“So we put our minds together and came up with this idea of offering [their produce] to the community at a discounted price,” she says. She estimates about 30 cars lined up that first market day on March 24. By the following Tuesday, about 60 cars had shown up and new businesses were added such as Eastern Market Produce, Milano Bakery, Rocky’s, and more. Word spread and then by the fifth week business took off, with hundreds of cars lining up along Gratiot and waiting as long as three hours.

Andrea Yamarino of Rochester Hills found herself in one of those long lines. Even though she arrived at the market at 11 a.m. and didn’t leave until 3 p.m., she still shops at the Tuesday market because it’s been “a game-changer” for her family of three, all of whom are immunocompromised. She had researched grocery options and was specifically looking for ways to shop in non-enclosed spaces.

“I was very concerned that my family was not going to be able to get healthy food while we were all in quarantine, and Eastern Market doing [the Tuesday drive-through market] has made it so that we can still stay healthy and nutritious and feel safe while getting our food.”

Other than a delivery of dairy and a monthly trip to Costco for snacks, Yamarino says about 70% of her food shopping is done at Eastern Market these days.

The bulk pickup is slated to end at the end of May, Thomas says, as the partnership shifts its focus to the Tuesday markets that begin the first week of June. But the organization is looking to incorporate some of the recent adaptations to the market such as the online ordering as well as curbside service.

Amid COVID-19 food access has become a main priority for the partnership, Thomas says, “which is why the Saturday market never closed. Even when we only have 15-20 vendors on site, they were food essential, [providing] essential needs of the people.”

In addition to the market programs, the partnership has launched other initiatives that address food access, such as distributing boxes to senior centers and dropping off fresh produce to local organizations like Alternatives for Girls, which serves homeless and at-risk girls and young women.

There will be many lingering effects of the pandemic on the food hub. “Social distancing is going to be around for a while, and we have to be prepared to better manage them. So to that extent, some of these new forms of commerce will stick,” says Dan Carmody, president of the Eastern Market Partnership, the nonprofit organization that manages the market on behalf of the City of Detroit.

“Pieces of these programs will more than likely survive in probably somewhat different formats than we're doing today. We were trying these things, sometimes from one week to the next. And so you just try stuff in times of crisis and you learn from it, you try to do better the next week. And that's the spirit that will continue as we work through this. From a sustainability Eastern Market standpoint, and we are about food and people got to eat.”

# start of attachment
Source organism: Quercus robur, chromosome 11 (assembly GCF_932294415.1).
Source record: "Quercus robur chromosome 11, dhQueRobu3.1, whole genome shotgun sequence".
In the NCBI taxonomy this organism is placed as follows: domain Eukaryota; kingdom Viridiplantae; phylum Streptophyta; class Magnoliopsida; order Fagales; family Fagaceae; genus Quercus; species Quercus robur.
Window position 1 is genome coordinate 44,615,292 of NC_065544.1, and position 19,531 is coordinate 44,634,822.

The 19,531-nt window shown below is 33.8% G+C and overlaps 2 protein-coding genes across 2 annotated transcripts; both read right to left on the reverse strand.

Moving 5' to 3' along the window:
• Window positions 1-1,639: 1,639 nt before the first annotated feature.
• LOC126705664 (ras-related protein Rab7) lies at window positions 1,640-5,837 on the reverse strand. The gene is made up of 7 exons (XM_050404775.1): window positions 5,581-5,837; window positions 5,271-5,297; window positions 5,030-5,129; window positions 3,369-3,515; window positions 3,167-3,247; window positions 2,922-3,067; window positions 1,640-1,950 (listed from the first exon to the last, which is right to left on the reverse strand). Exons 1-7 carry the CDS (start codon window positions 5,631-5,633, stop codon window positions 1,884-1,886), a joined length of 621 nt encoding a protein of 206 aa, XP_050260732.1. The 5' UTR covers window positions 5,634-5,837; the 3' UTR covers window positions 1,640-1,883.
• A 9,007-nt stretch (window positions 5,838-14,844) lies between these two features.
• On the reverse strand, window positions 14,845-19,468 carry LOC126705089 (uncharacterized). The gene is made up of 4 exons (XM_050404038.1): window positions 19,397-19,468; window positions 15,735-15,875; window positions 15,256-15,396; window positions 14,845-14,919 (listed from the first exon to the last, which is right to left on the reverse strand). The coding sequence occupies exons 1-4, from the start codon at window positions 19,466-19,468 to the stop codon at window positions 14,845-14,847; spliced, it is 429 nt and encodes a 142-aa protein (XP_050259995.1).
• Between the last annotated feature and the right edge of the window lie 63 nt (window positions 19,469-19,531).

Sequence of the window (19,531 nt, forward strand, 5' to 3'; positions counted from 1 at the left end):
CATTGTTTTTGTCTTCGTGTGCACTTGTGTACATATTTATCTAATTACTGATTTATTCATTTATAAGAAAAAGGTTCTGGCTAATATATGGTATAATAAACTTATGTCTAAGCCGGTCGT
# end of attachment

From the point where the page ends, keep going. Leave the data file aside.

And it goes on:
Shoppers supporting local businesses is one of the things keeping Parisi’s business afloat, he says.

“I am very hopeful that Aunt Nee’s will survive this. I'm not scared. Not scared at all, because at the end of the day, it's a beautiful community that we have here and I'm just happy to be a part of it.”

Perhaps the biggest pivot and ultimate challenge will come with the plans for the 2020 Flower Season. The annual Flower Day, an Eastern Market tradition since 1967, usually takes place the Sunday after Mother’s Day in May but this year was canceled. Instead, the partnership is offering an online ordering platform, which will launch on Sunday, May 24, through which shoppers can place orders for pickup from flower growers. In addition to the online orders, the partnership’s Facebook page will host live streams highlighting flower growers.

Flower Day supports more than 50 Southeast Michigan flower growers, Carmody says, with many of them also growing vegetables later in the system. "They're an important part of the agricultural ecosystem of Southeast Michigan.

"Our mission at Eastern Market is to support local businesses but to do it in a way that's safe for our vendors, our staff, and our customers. And so just as we've done with developing the drive-through Tuesday market or Saturday food box program where people can get the goods they need with limited human contact, we feel compelled to develop those formats. And so really a virtual model for [Flower Season] is just another step in the journey of trying to continue our function of supporting small businesses continue and our function of connecting Detroit residents to healthy food and beautiful plants in a way that responds to the urgency of the coronavirus situation."


Read more articles by Dorothy Hernandez.

Dorothy Hernandez is a freelance writer and editor who frequently writes about food at the intersection of culture and business. She has contributed to NPR, Midwest Living magazine, Eater, and a variety of other publications. Visit her website and follow her on Twitter @dorothy_lynn_h.